And so the great 2015 re-release adventure ends

It’s done! Yup  – the re-release programme for seven of my earliest military history books is finished.

Wright_The Division 200 pxThese titles were originally published by Reed NZ Ltd between 1998 and 2003. They were short, by design, and intended – above all – to be interesting and accessible for the general audience. ‘We like your style,’ the managing editor at Reed told me in 2002. ‘Don’t change it.’

It’s been great to get them back into print.

To the set has been added a bonus eighth title, a compilation omnibus of three of those seven titles – made available as a single volume, because they cover a single story. That’s something I’d hoped might happen about a decade ago, but which never did.

It’s been kind of odd in a way. I don’t define myself as a ‘historian’, although I have post-grad degrees in that field and am a Fellow of the Royal Historical Society. Yet these books, along with the seven that followed, basically led to my being tagged a ‘military historian’. This especially annoyed the local academics who owned the field and felt they had to viciously defend it from all intrusion.

From those militaries flowed a few more military titles, but also my general history of New Zealand – which is still in print – and a succession of other social histories that I wrote for Penguin and Random House in the later 2000s.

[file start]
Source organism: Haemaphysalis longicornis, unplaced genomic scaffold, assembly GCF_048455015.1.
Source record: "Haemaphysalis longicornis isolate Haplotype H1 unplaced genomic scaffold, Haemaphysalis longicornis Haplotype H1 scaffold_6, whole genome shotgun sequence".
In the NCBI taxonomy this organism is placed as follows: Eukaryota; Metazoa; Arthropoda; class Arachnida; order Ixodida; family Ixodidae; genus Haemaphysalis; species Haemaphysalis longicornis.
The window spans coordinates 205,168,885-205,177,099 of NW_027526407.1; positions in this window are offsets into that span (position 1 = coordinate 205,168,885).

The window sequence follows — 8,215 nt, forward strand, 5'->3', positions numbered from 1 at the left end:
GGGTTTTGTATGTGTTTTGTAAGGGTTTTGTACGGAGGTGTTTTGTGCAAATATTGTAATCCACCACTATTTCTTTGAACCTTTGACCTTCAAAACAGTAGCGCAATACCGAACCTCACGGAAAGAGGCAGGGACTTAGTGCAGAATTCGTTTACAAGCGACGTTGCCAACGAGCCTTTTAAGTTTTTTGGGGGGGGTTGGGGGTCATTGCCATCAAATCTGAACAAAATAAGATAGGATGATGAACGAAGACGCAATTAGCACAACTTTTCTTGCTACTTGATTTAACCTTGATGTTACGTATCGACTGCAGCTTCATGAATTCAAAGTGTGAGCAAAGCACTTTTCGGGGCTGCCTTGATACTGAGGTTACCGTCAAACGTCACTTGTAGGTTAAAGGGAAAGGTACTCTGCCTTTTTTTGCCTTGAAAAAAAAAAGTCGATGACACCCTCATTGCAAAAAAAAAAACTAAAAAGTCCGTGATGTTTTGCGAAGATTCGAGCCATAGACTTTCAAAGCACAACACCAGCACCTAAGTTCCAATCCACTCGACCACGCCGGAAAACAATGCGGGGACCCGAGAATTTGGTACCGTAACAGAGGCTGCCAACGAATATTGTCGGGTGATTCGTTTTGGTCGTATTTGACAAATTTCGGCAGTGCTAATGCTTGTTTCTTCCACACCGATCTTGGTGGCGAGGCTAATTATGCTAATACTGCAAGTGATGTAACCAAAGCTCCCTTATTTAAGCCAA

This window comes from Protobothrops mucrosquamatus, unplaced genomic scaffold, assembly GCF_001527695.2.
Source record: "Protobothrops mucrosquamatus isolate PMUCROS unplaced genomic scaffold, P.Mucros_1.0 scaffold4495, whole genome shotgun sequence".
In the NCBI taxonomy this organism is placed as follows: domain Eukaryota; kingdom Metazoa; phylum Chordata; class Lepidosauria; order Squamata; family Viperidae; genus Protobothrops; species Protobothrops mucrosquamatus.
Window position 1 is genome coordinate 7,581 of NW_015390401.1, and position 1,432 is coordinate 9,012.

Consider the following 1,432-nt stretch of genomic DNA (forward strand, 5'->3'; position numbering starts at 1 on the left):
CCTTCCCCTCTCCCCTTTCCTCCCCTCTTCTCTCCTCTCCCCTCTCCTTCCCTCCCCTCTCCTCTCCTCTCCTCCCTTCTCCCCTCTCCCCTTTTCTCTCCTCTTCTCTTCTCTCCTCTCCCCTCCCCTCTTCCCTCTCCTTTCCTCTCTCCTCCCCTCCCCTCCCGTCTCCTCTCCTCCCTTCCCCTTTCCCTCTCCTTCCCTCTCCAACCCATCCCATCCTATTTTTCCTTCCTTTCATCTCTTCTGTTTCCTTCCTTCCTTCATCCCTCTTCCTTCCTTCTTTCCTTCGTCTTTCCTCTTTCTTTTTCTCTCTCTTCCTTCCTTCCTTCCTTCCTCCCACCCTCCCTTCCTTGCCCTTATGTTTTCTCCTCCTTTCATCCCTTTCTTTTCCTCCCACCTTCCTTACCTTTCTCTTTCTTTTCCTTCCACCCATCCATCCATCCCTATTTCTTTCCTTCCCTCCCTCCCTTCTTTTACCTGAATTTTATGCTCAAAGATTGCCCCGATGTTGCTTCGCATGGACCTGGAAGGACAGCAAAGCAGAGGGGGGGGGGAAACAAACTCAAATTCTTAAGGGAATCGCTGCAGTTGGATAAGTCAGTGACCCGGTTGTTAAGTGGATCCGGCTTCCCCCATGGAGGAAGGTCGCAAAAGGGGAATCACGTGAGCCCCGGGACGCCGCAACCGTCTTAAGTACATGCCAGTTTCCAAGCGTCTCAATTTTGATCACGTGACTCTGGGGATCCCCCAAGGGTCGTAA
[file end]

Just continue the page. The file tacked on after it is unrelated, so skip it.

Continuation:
Where next? Not all my back-list is going to be reissued, but I’ve got a few final back-list reissues and second editions that I’m negotiating with publishers. Possibly including the book I wrote featuring llamas.

More on those soon. And then? You’ll see. Meanwhile – check out those reissues. On Kindle. Now. If you haven’t got a Kindle, you can get a reader for whatever device you own, here.

Copyright © Matthew Wright 2015


6 thoughts on “And so the great 2015 re-release adventure ends

  1. Congratulations! It must be a great feeling to have these works available again. BTW, do you know of the work of Mark Zuehlke? He has written what might be similar books about Canadians in WW2. I recently heard an interview with him about a walk across Sicily he and some others took, following the route used by Canadian troops when they landed there.

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